Participants from Iceland, Slovenia, Spain and the UK met up for a week’s training through the Erasmus+ European funded project Once Upon Your Time.
With the purpose of creating ways to support young people at risk of social exclusion, the group went through a wide range of exercises to explore Joseph Campbell’s technique Monomyth, also called The Hero’s Journey.
Surefoot’s participants share their experiences on how The Hero’s Journey works on body and mind, and reflect on what directions to take with the acquired skills and knowledge.
To access hidden treasures within – The technique and training
A group of 23 people got together in Caravaca (Murcia), Spain in the springtime. All the participants were already engaged with teaching or in other ways with a profession supporting young people and learning processes. With the use of storytelling techniques, the training conducted by Juan Pedro Romera focused on methods to increase resilience in children and teachers.
In everyday life it’s easy to get caught up in (over)thinking and letting thoughts running in loops with fixed narratives about ourself and the world around us. To let go of a constrained mind with the purpose of letting the body “speak”, the training was not only based on writing but also included physical games, dancing and drawing self-portraits.
Joana Avi-Lorie, researcher at The Edinburgh University, Story Weaver at Scottish Communities Climate Action Network and a creative practitioner, explains the techniques as a package of creative writing exercises with different length and different prompts placed strategically to allow subconscious thoughts and emotions to emerge through the writing. Combined with the physical activities it opened up for “Working without thinking,” as Callum Arthur, a maths teacher from Scotland points out.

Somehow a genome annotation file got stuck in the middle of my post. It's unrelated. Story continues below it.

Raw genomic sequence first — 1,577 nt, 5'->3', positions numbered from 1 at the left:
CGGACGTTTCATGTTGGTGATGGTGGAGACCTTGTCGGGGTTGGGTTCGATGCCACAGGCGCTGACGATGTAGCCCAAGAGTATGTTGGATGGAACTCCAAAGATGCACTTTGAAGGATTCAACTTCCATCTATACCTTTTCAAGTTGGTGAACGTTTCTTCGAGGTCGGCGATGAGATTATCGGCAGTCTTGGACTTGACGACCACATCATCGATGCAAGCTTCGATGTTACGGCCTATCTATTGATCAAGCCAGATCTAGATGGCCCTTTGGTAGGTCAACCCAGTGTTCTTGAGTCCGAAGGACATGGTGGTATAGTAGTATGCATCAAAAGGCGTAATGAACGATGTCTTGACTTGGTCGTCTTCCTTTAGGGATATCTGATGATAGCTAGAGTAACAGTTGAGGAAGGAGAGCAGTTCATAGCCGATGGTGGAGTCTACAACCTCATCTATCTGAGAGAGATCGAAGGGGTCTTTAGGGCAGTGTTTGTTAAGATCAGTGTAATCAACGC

Keeping the pen in flow on the paper without thinking, was a core principle in the writing exercises. Euri Bartlome Vidal, associate at Surefoot where he runs international workshops about resilience and sustainability, explains some of the actual exercises,
“Shorter exercises led up to longer writing sessions. For example, a 10 minutes writing task was based on a card with an illustration of an animal. I got a card with an orca together with three words to incorporate: fertility, strength and power. We didn’t get much time to think, it was all about writing what instantly came to mind. For the final exercise, we had three hours to write a tale with a few guiding elements: The text had to be in a fantasy story, it should be about our own life journey and have a happy ending. I was surprised how many words I kept pouring out. At the end of the training week, I felt more energised and like something within was unlocked.”